3. Black Power, We're Gonna Survive America, 1968, 16mm, 15 min.
  4. Dead End Street?, 1970, 16mm, 11 min.
  5. Vietnam Veteran, 1973, 16mm, 17 min.


Before Newsreel – Documenting Antiwar Protest on the East Coast (The Film-Makers' Cooperative, March 4th)


In the Fall of 1966, a group of activists and antiwar political figures met in Cleaveland to form an organizing committee to demonstrate publicly and apply pressure politically to end the then-raging War in Vietnam. The committee would eventually be renamed The National Mobilizing Committee to End the War in Vietnam (or The Mobe). The group counted among its members and associates key and transformative figures and groups in the antiwar, civil rights, and the burgeoning New Left movements: James Bevel, Stew Albert, Rennie Davis, David Dellinger, Robert Greenblatt, Tom Hayden, Dr. Martin Luther King Jr., Coretta Scott King, Fred Halstead, Bradford Lyttle, A. J. Muste, Sidney Peck, Charles Owen Rice, Jerry Rubin, Dr. Benjamin Spock and SANE, Vietnam Summer, Karen Wald, and Eric Weinberger.

 On April 15, 1967, according to contemporary reports, some 400,000 people gathered in the Sheep Meadow on the Western side of Central Park and marched to the U.N. to decry the War. They heard speeches from James Bevel, Harry Belafonte, and Martin Luther King Jr. A simultaneous march occurred in San Franciso with speeches by Black Panther leader Eldridge Cleaver and Julian Bond, founder of the Student Nonviolent Coordinating Committee and later the Southern Poverty Law Center. It was the first major public demonstration against the US’s involvement in Vietnam. The events were soon overshadowed nationally by the later March on the Pentagon, but the event in New York was more substantial, and like its later counterpart, began to firm up the alliance between cultural expression and pollical dissent. Three months before the April march, the large, New York-based collective The Week of Angry Arts had already staged scores of events, including the screening of a 60-film compilation of responses to the war by a range of prominent experimental filmmakers and artists entitled For Life, Against the War, and the unveiling of an equally ambitious Collage of Dissent, a ten by six foot mural of collages by 150 artists at the Loeb Student Center at New York University. Continuing this tradition of cultural activism, Harry Weisburd’s Saturday 4/15/67 documented the March, but instead of offering up direct unexpurgated footage, he precedes his in-person account with a quicksilver collage of news coverage and politicking that places the film in a dada-esque agitprop tradition much like the efforts of his colleagues in The Angry Arts group (who coincidently can be seen marching with a banner in the second part of the film).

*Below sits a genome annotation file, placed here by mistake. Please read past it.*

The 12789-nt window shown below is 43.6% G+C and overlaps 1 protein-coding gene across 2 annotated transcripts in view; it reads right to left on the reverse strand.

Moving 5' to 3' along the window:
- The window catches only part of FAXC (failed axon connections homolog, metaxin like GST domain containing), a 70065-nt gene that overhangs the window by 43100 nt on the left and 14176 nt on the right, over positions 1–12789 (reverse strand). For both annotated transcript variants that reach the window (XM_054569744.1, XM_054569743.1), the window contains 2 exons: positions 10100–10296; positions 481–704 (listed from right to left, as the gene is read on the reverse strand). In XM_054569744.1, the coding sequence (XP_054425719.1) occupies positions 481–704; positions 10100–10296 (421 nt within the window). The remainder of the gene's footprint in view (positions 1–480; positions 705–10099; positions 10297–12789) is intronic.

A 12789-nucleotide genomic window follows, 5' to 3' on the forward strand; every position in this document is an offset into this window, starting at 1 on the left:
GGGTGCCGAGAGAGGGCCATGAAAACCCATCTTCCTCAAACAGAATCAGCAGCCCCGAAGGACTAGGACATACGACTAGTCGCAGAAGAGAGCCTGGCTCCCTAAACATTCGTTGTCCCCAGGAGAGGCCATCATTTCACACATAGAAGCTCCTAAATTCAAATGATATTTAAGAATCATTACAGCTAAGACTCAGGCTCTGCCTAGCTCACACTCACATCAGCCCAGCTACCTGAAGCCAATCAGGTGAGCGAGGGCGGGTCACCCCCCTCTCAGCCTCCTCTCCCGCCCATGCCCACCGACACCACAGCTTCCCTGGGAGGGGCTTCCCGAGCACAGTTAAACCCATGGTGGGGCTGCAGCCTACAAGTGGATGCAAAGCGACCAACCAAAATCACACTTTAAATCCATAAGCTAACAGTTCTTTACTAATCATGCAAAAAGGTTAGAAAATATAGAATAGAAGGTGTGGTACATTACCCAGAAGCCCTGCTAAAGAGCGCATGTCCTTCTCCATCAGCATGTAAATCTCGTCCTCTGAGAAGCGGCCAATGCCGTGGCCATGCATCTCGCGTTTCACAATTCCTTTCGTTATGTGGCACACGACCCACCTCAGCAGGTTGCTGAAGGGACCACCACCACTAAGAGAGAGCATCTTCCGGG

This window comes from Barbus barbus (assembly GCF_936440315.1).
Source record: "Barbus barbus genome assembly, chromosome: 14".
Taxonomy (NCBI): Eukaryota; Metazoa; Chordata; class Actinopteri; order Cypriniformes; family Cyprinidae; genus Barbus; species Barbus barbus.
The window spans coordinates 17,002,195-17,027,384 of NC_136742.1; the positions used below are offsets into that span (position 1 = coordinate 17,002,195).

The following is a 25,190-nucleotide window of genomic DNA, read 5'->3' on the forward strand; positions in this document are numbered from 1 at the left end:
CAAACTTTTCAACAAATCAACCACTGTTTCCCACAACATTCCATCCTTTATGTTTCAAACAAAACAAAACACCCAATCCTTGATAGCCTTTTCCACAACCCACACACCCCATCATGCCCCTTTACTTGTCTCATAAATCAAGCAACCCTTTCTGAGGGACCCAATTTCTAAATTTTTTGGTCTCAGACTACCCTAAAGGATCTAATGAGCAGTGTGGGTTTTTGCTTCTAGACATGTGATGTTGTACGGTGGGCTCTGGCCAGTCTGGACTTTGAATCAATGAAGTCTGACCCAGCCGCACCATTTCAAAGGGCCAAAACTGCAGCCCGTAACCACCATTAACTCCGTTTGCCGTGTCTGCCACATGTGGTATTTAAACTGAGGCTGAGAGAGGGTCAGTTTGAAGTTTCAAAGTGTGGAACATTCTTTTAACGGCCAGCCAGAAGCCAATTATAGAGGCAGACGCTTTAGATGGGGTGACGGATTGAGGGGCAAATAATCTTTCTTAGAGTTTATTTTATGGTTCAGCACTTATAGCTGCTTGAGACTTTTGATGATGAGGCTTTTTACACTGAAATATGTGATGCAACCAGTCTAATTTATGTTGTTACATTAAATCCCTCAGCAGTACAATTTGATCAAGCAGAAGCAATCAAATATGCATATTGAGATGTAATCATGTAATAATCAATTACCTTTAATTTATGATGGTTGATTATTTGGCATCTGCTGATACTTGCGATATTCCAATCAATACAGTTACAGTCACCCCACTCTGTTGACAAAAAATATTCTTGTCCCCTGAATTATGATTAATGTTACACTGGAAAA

Though perhaps better known in the wider culture as the backdrop of Norman Mailer’s nonfiction novel Armies of The Night (1968), the Mobe-organized March on the Pentagon on October 21, 1967 also spurred such hippie-era cliches as National Guard rifles being plugged by flowers, and saw a mass chant led by Allen Ginsberg; soon-to-be Yippies Jerry Rubin and Abbie Hoffman and the Fugs to exorcise the miltary-industrical complex from the American psyche as well as ‘levitate the Pentagon’. The demonstration is considered a significant turning point in the history of dissent against the war, with the incorporation of artistic and cultural gestures coming to the fore, but also a more staunch and violent resistance from the authorities, setting the stage for clashes that would begin to dominate the divided body politics in the coming years. As the evening progressed and a gap in the police and military line guarding the Pentagon was breached, the protests turned violent. According to Todd Gitlin, Executives at CBS had captured footage of the heavy-handed police actions against demonstrators but stopped the footage from airing and encouraged other networks to do so. Due to the sheer number of artists and filmmakers in the antiwar movement, there was a significant amount of on the ground, eyewitness footage shot of the events.